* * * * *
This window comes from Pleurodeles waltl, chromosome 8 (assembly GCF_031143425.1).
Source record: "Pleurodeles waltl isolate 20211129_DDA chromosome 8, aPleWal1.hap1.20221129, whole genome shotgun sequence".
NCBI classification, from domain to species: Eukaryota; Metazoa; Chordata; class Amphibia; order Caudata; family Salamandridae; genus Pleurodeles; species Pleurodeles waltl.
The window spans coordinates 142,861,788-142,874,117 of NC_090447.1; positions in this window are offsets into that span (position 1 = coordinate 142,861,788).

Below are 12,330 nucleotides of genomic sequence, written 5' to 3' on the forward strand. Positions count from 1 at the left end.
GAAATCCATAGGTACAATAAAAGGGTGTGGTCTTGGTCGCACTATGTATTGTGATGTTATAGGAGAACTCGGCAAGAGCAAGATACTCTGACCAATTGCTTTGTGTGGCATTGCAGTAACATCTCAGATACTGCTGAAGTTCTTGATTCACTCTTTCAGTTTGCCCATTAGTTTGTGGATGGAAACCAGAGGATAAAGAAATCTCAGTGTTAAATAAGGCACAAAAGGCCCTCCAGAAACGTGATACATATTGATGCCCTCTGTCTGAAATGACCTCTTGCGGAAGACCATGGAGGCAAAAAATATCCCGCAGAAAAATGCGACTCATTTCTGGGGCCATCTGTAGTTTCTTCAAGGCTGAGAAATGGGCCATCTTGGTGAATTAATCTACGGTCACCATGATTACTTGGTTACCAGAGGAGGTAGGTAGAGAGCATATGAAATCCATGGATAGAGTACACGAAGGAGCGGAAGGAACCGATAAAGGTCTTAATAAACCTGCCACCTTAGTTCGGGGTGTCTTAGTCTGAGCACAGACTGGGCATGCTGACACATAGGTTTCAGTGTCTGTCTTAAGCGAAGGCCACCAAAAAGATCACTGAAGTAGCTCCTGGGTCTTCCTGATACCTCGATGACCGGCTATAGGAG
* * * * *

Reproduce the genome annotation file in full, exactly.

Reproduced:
This window comes from Pleurodeles waltl, chromosome 8 (assembly GCF_031143425.1).
Source record: "Pleurodeles waltl isolate 20211129_DDA chromosome 8, aPleWal1.hap1.20221129, whole genome shotgun sequence".
NCBI classification, from domain to species: Eukaryota; Metazoa; Chordata; class Amphibia; order Caudata; family Salamandridae; genus Pleurodeles; species Pleurodeles waltl.
The window spans coordinates 142,861,788-142,874,117 of NC_090447.1; positions in this window are offsets into that span (position 1 = coordinate 142,861,788).

Below are 12,330 nucleotides of genomic sequence, written 5' to 3' on the forward strand. Positions count from 1 at the left end.
GAAATCCATAGGTACAATAAAAGGGTGTGGTCTTGGTCGCACTATGTATTGTGATGTTATAGGAGAACTCGGCAAGAGCAAGATACTCTGACCAATTGCTTTGTGTGGCATTGCAGTAACATCTCAGATACTGCTGAAGTTCTTGATTCACTCTTTCAGTTTGCCCATTAGTTTGTGGATGGAAACCAGAGGATAAAGAAATCTCAGTGTTAAATAAGGCACAAAAGGCCCTCCAGAAACGTGATACATATTGATGCCCTCTGTCTGAAATGACCTCTTGCGGAAGACCATGGAGGCAAAAAATATCCCGCAGAAAAATGCGACTCATTTCTGGGGCCATCTGTAGTTTCTTCAAGGCTGAGAAATGGGCCATCTTGGTGAATTAATCTACGGTCACCATGATTACTTGGTTACCAGAGGAGGTAGGTAGAGAGCATATGAAATCCATGGATAGAGTACACGAAGGAGCGGAAGGAACCGATAAAGGTCTTAATAAACCTGCCACCTTAGTTCGGGGTGTCTTAGTCTGAGCACAGACTGGGCATGCTGACACATAGGTTTCAGTGTCTGTCTTAAGCGAAGGCCACCAAAAAGATCACTGAAGTAGCTCCTGGGTCTTCCTGATACCTCGATGACCGGCTATAGGAG